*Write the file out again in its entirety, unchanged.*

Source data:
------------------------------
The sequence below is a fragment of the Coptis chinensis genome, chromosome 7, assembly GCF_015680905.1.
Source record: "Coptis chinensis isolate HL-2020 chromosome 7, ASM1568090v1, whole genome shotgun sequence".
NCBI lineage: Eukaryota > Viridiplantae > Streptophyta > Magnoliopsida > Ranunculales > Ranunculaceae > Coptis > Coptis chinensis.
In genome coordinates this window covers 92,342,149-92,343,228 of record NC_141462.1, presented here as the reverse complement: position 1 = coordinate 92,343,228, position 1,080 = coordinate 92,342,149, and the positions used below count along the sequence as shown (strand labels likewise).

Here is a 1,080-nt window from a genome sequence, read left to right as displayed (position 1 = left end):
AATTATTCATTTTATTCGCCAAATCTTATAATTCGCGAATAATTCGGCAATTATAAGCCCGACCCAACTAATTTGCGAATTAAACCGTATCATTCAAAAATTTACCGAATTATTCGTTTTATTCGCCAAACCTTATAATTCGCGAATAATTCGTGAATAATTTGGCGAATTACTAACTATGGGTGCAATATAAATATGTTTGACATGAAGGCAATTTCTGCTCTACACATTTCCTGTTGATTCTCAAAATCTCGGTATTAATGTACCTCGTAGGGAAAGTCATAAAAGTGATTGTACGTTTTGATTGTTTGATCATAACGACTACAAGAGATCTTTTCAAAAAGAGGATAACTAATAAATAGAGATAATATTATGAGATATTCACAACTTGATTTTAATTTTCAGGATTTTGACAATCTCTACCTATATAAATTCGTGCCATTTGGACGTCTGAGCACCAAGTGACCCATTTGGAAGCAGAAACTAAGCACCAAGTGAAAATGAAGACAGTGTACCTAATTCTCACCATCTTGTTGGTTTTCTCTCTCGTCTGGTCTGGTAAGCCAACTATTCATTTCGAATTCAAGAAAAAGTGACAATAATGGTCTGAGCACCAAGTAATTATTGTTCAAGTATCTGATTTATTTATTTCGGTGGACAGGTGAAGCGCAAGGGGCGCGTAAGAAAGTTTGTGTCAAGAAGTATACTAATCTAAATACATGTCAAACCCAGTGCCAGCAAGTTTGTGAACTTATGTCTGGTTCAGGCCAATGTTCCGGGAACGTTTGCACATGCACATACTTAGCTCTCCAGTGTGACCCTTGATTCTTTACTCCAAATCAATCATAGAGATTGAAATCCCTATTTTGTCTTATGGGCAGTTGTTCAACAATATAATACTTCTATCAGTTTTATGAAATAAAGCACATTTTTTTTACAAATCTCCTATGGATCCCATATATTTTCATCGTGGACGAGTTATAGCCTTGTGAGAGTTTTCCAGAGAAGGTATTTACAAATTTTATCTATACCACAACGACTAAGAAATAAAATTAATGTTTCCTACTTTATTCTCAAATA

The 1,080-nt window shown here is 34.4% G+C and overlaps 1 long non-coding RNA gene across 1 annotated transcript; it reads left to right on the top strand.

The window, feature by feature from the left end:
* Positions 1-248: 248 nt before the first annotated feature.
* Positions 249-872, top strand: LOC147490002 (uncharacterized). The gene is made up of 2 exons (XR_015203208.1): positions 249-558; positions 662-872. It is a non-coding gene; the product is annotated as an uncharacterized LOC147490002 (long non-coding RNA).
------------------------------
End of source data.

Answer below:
The sequence below is a fragment of the Coptis chinensis genome, chromosome 7, assembly GCF_015680905.1.
Source record: "Coptis chinensis isolate HL-2020 chromosome 7, ASM1568090v1, whole genome shotgun sequence".
NCBI lineage: Eukaryota > Viridiplantae > Streptophyta > Magnoliopsida > Ranunculales > Ranunculaceae > Coptis > Coptis chinensis.
In genome coordinates this window covers 92,342,149-92,343,228 of record NC_141462.1, presented here as the reverse complement: position 1 = coordinate 92,343,228, position 1,080 = coordinate 92,342,149, and the positions used below count along the sequence as shown (strand labels likewise).

Here is a 1,080-nt window from a genome sequence, read left to right as displayed (position 1 = left end):
AATTATTCATTTTATTCGCCAAATCTTATAATTCGCGAATAATTCGGCAATTATAAGCCCGACCCAACTAATTTGCGAATTAAACCGTATCATTCAAAAATTTACCGAATTATTCGTTTTATTCGCCAAACCTTATAATTCGCGAATAATTCGTGAATAATTTGGCGAATTACTAACTATGGGTGCAATATAAATATGTTTGACATGAAGGCAATTTCTGCTCTACACATTTCCTGTTGATTCTCAAAATCTCGGTATTAATGTACCTCGTAGGGAAAGTCATAAAAGTGATTGTACGTTTTGATTGTTTGATCATAACGACTACAAGAGATCTTTTCAAAAAGAGGATAACTAATAAATAGAGATAATATTATGAGATATTCACAACTTGATTTTAATTTTCAGGATTTTGACAATCTCTACCTATATAAATTCGTGCCATTTGGACGTCTGAGCACCAAGTGACCCATTTGGAAGCAGAAACTAAGCACCAAGTGAAAATGAAGACAGTGTACCTAATTCTCACCATCTTGTTGGTTTTCTCTCTCGTCTGGTCTGGTAAGCCAACTATTCATTTCGAATTCAAGAAAAAGTGACAATAATGGTCTGAGCACCAAGTAATTATTGTTCAAGTATCTGATTTATTTATTTCGGTGGACAGGTGAAGCGCAAGGGGCGCGTAAGAAAGTTTGTGTCAAGAAGTATACTAATCTAAATACATGTCAAACCCAGTGCCAGCAAGTTTGTGAACTTATGTCTGGTTCAGGCCAATGTTCCGGGAACGTTTGCACATGCACATACTTAGCTCTCCAGTGTGACCCTTGATTCTTTACTCCAAATCAATCATAGAGATTGAAATCCCTATTTTGTCTTATGGGCAGTTGTTCAACAATATAATACTTCTATCAGTTTTATGAAATAAAGCACATTTTTTTTACAAATCTCCTATGGATCCCATATATTTTCATCGTGGACGAGTTATAGCCTTGTGAGAGTTTTCCAGAGAAGGTATTTACAAATTTTATCTATACCACAACGACTAAGAAATAAAATTAATGTTTCCTACTTTATTCTCAAATA

The 1,080-nt window shown here is 34.4% G+C and overlaps 1 long non-coding RNA gene across 1 annotated transcript; it reads left to right on the top strand.

The window, feature by feature from the left end:
* Positions 1-248: 248 nt before the first annotated feature.
* Positions 249-872, top strand: LOC147490002 (uncharacterized). The gene is made up of 2 exons (XR_015203208.1): positions 249-558; positions 662-872. It is a non-coding gene; the product is annotated as an uncharacterized LOC147490002 (long non-coding RNA).